Returning to the system vector fields

Now the formal algebra concepts can be applied to the steering problem. The variables become the system vector fields: $ y_i = h_i$ for all $ i$ from $ 1$ to $ m$. For the P. Hall basis elements, each $ B_i$ becomes $ b_i$. The Lie group becomes the state space $ X$, and the Lie algebra is the familiar Lie algebra over the vector fields, which was introduced in Section 15.4.3. Consider how an element of the Lie group must evolve over time. This can be expressed using the differential equation

$\displaystyle \dot{S}(t) = S(t)(v_1 b_1 + v_2 b_2 + \cdots + v_s b_s),$ (15.128)

which is initialized with $ S(0) = I$. Here, $ S$ can be interpreted as a matrix, which may, for example, belong to $ SE(3)$.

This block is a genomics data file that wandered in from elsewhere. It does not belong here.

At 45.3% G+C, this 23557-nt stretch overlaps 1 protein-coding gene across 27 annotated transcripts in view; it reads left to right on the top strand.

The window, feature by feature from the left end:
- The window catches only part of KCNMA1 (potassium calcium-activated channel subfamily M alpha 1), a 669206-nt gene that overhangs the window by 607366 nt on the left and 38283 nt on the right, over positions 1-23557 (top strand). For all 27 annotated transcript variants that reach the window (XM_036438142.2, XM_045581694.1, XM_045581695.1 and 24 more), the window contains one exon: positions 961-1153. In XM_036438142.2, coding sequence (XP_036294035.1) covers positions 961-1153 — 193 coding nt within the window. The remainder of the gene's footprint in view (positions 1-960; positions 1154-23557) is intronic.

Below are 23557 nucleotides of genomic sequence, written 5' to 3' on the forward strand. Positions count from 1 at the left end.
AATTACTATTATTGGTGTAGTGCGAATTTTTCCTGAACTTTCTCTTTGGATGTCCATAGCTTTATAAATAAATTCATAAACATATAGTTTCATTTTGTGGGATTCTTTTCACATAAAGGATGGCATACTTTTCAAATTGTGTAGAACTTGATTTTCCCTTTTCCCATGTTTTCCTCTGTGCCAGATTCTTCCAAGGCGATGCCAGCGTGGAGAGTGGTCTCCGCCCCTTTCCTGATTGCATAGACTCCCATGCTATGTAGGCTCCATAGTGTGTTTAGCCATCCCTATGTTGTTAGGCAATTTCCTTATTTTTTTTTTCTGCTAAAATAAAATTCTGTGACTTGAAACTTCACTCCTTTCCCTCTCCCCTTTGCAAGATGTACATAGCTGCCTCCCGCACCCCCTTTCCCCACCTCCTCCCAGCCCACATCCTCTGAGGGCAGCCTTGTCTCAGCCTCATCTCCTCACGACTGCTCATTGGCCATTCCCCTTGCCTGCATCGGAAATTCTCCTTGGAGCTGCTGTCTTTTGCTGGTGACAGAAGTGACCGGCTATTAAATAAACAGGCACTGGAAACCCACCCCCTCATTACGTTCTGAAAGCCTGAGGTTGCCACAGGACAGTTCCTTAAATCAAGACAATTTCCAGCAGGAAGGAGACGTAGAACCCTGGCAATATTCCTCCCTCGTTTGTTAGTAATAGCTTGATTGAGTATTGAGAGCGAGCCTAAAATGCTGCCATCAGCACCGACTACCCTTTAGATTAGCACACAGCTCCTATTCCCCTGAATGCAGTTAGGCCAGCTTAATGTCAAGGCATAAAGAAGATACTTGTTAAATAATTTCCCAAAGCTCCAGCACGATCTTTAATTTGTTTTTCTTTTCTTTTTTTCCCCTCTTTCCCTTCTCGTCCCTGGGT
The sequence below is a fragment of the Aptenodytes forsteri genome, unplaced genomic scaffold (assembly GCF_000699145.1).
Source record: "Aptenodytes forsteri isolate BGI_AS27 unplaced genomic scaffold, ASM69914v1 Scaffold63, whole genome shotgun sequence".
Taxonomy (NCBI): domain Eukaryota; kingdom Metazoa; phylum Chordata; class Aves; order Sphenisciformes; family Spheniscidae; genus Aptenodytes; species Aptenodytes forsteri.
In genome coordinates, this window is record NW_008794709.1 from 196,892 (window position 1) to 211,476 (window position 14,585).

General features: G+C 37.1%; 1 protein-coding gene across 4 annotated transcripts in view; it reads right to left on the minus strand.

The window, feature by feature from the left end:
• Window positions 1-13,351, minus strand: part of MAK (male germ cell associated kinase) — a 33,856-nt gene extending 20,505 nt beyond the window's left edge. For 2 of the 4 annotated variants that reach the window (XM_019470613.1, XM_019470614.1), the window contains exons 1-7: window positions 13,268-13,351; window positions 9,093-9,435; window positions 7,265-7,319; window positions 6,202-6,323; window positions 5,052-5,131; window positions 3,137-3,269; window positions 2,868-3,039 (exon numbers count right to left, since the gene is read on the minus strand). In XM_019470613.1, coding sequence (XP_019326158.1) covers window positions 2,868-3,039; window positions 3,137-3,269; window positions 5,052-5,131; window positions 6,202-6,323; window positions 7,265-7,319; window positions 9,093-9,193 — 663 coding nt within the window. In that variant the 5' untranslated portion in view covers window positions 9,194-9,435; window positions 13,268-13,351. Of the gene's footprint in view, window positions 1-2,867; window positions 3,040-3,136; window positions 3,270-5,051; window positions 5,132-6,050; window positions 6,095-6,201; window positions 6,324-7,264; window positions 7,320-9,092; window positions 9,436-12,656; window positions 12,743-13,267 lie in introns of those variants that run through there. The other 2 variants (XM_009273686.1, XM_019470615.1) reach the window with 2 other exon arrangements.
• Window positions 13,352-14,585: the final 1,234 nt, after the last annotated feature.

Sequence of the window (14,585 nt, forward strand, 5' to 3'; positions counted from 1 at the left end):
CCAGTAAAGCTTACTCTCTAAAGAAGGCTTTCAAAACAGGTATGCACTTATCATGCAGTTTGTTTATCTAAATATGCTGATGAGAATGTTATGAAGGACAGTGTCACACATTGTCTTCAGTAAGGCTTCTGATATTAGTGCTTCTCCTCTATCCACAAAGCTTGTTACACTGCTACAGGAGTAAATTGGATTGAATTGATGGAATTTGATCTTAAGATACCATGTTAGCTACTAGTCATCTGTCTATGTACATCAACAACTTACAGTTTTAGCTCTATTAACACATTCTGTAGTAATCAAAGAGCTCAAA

The solution at every time $ t > 0$ can be written using the Chen-Fliess series, (15.127):

$\displaystyle S(t) = e^{z_s(t) b_s} e^{z_{s-1}(t) b_{s-1}} \cdots e^{z_2(t) b_2} e^{z_1(t) b_1} .$ (15.129)

This indicates that $ S(t)$ can be obtained by integrating $ b_1$ for time $ z_1(t)$, followed by $ b_2$ for time $ z_2(t)$, and so on until $ b_s$ is integrated for time $ z_s(t)$. Note that the backward P. Hall coordinates now vary over time. If we determine how they evolve over time, then the differential equation in (15.128) is solved.

The next step is to figure out how the backward P. Hall coordinates evolve. Differentiating (15.129) with respect to time yields

$\displaystyle \dot{S}(t) = \sum_{j=1}^s e^{z_s b_s} \cdots e^{z_{j+1} b_{j+1}} {\dot z}_j b_j e^{z_j b_j} \cdots e^{z_1 b_1} .$ (15.130)

Steven M LaValle 2012-04-20